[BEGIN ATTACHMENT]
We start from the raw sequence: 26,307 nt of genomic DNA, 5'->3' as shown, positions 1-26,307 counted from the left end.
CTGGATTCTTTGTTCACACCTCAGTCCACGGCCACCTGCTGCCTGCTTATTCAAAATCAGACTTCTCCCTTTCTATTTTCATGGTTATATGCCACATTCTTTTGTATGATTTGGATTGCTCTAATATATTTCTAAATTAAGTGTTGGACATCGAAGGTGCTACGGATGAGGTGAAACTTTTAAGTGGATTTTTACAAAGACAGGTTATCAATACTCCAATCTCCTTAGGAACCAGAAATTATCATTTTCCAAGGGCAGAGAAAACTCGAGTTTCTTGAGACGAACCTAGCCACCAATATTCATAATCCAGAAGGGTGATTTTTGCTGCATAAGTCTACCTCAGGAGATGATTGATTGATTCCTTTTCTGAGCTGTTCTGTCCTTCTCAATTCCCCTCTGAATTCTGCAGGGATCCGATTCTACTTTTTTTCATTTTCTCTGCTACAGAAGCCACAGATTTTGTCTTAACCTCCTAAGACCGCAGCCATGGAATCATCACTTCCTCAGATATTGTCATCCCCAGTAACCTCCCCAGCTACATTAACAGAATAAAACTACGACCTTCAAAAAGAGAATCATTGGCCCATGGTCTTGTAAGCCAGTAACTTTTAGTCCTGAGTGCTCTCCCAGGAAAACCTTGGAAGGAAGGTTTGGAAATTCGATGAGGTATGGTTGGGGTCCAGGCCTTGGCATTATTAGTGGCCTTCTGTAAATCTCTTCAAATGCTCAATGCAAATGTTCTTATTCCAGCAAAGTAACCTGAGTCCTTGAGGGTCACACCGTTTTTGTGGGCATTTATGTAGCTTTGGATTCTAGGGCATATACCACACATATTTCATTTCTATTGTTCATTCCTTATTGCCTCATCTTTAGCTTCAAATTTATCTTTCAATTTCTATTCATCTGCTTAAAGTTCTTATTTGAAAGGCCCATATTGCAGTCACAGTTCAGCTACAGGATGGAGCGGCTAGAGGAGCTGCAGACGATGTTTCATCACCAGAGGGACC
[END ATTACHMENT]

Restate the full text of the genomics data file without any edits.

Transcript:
We start from the raw sequence: 26,307 nt of genomic DNA, 5'->3' as shown, positions 1-26,307 counted from the left end.
CTGGATTCTTTGTTCACACCTCAGTCCACGGCCACCTGCTGCCTGCTTATTCAAAATCAGACTTCTCCCTTTCTATTTTCATGGTTATATGCCACATTCTTTTGTATGATTTGGATTGCTCTAATATATTTCTAAATTAAGTGTTGGACATCGAAGGTGCTACGGATGAGGTGAAACTTTTAAGTGGATTTTTACAAAGACAGGTTATCAATACTCCAATCTCCTTAGGAACCAGAAATTATCATTTTCCAAGGGCAGAGAAAACTCGAGTTTCTTGAGACGAACCTAGCCACCAATATTCATAATCCAGAAGGGTGATTTTTGCTGCATAAGTCTACCTCAGGAGATGATTGATTGATTCCTTTTCTGAGCTGTTCTGTCCTTCTCAATTCCCCTCTGAATTCTGCAGGGATCCGATTCTACTTTTTTTCATTTTCTCTGCTACAGAAGCCACAGATTTTGTCTTAACCTCCTAAGACCGCAGCCATGGAATCATCACTTCCTCAGATATTGTCATCCCCAGTAACCTCCCCAGCTACATTAACAGAATAAAACTACGACCTTCAAAAAGAGAATCATTGGCCCATGGTCTTGTAAGCCAGTAACTTTTAGTCCTGAGTGCTCTCCCAGGAAAACCTTGGAAGGAAGGTTTGGAAATTCGATGAGGTATGGTTGGGGTCCAGGCCTTGGCATTATTAGTGGCCTTCTGTAAATCTCTTCAAATGCTCAATGCAAATGTTCTTATTCCAGCAAAGTAACCTGAGTCCTTGAGGGTCACACCGTTTTTGTGGGCATTTATGTAGCTTTGGATTCTAGGGCATATACCACACATATTTCATTTCTATTGTTCATTCCTTATTGCCTCATCTTTAGCTTCAAATTTATCTTTCAATTTCTATTCATCTGCTTAAAGTTCTTATTTGAAAGGCCCATATTGCAGTCACAGTTCAGCTACAGGATGGAGCGGCTAGAGGAGCTGCAGACGATGTTTCATCACCAGAGGGACC